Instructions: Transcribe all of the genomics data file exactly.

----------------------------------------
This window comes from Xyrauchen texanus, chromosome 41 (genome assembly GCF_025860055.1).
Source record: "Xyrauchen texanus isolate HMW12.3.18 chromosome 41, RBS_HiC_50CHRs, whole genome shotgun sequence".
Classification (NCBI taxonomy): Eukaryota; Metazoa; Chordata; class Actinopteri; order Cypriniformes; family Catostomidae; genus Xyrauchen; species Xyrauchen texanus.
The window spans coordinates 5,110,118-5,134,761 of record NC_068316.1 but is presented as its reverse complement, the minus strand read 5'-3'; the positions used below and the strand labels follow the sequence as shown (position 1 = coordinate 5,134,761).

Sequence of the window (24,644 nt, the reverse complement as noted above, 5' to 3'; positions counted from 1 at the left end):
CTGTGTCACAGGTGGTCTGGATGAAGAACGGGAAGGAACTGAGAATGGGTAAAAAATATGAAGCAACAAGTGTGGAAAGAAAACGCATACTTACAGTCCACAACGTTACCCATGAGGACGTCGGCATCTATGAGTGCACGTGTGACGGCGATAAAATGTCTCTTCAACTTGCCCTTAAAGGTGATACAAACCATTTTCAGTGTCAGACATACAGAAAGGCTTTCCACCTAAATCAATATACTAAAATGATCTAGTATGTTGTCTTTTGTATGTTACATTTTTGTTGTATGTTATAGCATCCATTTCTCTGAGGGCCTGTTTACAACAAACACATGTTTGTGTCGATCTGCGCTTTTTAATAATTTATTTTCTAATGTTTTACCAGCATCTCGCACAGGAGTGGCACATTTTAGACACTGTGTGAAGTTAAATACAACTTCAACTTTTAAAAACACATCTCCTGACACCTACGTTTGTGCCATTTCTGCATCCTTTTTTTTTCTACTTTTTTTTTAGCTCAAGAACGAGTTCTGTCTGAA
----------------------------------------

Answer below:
This window comes from Xyrauchen texanus, chromosome 41 (genome assembly GCF_025860055.1).
Source record: "Xyrauchen texanus isolate HMW12.3.18 chromosome 41, RBS_HiC_50CHRs, whole genome shotgun sequence".
Classification (NCBI taxonomy): Eukaryota; Metazoa; Chordata; class Actinopteri; order Cypriniformes; family Catostomidae; genus Xyrauchen; species Xyrauchen texanus.
The window spans coordinates 5,110,118-5,134,761 of record NC_068316.1 but is presented as its reverse complement, the minus strand read 5'-3'; the positions used below and the strand labels follow the sequence as shown (position 1 = coordinate 5,134,761).

Sequence of the window (24,644 nt, the reverse complement as noted above, 5' to 3'; positions counted from 1 at the left end):
CTGTGTCACAGGTGGTCTGGATGAAGAACGGGAAGGAACTGAGAATGGGTAAAAAATATGAAGCAACAAGTGTGGAAAGAAAACGCATACTTACAGTCCACAACGTTACCCATGAGGACGTCGGCATCTATGAGTGCACGTGTGACGGCGATAAAATGTCTCTTCAACTTGCCCTTAAAGGTGATACAAACCATTTTCAGTGTCAGACATACAGAAAGGCTTTCCACCTAAATCAATATACTAAAATGATCTAGTATGTTGTCTTTTGTATGTTACATTTTTGTTGTATGTTATAGCATCCATTTCTCTGAGGGCCTGTTTACAACAAACACATGTTTGTGTCGATCTGCGCTTTTTAATAATTTATTTTCTAATGTTTTACCAGCATCTCGCACAGGAGTGGCACATTTTAGACACTGTGTGAAGTTAAATACAACTTCAACTTTTAAAAACACATCTCCTGACACCTACGTTTGTGCCATTTCTGCATCCTTTTTTTTTCTACTTTTTTTTTAGCTCAAGAACGAGTTCTGTCTGAA